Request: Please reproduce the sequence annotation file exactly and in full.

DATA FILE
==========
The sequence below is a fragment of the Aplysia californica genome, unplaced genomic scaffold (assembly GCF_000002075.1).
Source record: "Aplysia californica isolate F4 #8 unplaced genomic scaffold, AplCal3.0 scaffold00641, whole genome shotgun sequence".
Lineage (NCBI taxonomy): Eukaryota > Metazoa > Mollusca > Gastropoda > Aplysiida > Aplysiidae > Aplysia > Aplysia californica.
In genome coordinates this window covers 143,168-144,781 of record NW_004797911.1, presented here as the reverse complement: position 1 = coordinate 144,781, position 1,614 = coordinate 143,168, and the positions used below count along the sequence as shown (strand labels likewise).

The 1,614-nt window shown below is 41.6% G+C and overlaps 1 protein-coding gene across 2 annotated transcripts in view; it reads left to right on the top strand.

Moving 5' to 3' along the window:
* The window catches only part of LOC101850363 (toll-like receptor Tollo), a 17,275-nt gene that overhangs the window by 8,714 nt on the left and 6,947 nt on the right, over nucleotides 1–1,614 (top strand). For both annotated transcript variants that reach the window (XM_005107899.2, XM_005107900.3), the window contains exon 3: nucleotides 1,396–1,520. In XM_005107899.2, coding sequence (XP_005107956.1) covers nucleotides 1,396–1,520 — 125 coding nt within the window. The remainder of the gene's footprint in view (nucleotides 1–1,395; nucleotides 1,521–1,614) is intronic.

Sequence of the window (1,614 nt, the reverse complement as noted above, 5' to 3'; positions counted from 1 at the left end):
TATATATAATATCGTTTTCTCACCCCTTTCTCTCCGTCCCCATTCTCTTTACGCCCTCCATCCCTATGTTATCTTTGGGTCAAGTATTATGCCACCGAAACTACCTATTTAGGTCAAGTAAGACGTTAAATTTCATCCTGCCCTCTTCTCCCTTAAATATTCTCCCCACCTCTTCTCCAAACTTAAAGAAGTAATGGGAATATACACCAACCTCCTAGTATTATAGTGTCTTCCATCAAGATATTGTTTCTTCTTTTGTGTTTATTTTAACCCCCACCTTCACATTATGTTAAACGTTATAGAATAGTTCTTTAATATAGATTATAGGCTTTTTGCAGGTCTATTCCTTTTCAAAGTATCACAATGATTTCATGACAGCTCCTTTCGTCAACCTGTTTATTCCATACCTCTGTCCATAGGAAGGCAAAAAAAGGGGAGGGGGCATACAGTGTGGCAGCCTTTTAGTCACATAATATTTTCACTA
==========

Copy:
The sequence below is a fragment of the Aplysia californica genome, unplaced genomic scaffold (assembly GCF_000002075.1).
Source record: "Aplysia californica isolate F4 #8 unplaced genomic scaffold, AplCal3.0 scaffold00641, whole genome shotgun sequence".
Lineage (NCBI taxonomy): Eukaryota > Metazoa > Mollusca > Gastropoda > Aplysiida > Aplysiidae > Aplysia > Aplysia californica.
In genome coordinates this window covers 143,168-144,781 of record NW_004797911.1, presented here as the reverse complement: position 1 = coordinate 144,781, position 1,614 = coordinate 143,168, and the positions used below count along the sequence as shown (strand labels likewise).

The 1,614-nt window shown below is 41.6% G+C and overlaps 1 protein-coding gene across 2 annotated transcripts in view; it reads left to right on the top strand.

Moving 5' to 3' along the window:
* The window catches only part of LOC101850363 (toll-like receptor Tollo), a 17,275-nt gene that overhangs the window by 8,714 nt on the left and 6,947 nt on the right, over nucleotides 1–1,614 (top strand). For both annotated transcript variants that reach the window (XM_005107899.2, XM_005107900.3), the window contains exon 3: nucleotides 1,396–1,520. In XM_005107899.2, coding sequence (XP_005107956.1) covers nucleotides 1,396–1,520 — 125 coding nt within the window. The remainder of the gene's footprint in view (nucleotides 1–1,395; nucleotides 1,521–1,614) is intronic.

Sequence of the window (1,614 nt, the reverse complement as noted above, 5' to 3'; positions counted from 1 at the left end):
TATATATAATATCGTTTTCTCACCCCTTTCTCTCCGTCCCCATTCTCTTTACGCCCTCCATCCCTATGTTATCTTTGGGTCAAGTATTATGCCACCGAAACTACCTATTTAGGTCAAGTAAGACGTTAAATTTCATCCTGCCCTCTTCTCCCTTAAATATTCTCCCCACCTCTTCTCCAAACTTAAAGAAGTAATGGGAATATACACCAACCTCCTAGTATTATAGTGTCTTCCATCAAGATATTGTTTCTTCTTTTGTGTTTATTTTAACCCCCACCTTCACATTATGTTAAACGTTATAGAATAGTTCTTTAATATAGATTATAGGCTTTTTGCAGGTCTATTCCTTTTCAAAGTATCACAATGATTTCATGACAGCTCCTTTCGTCAACCTGTTTATTCCATACCTCTGTCCATAGGAAGGCAAAAAAAGGGGAGGGGGCATACAGTGTGGCAGCCTTTTAGTCACATAATATTTTCACTA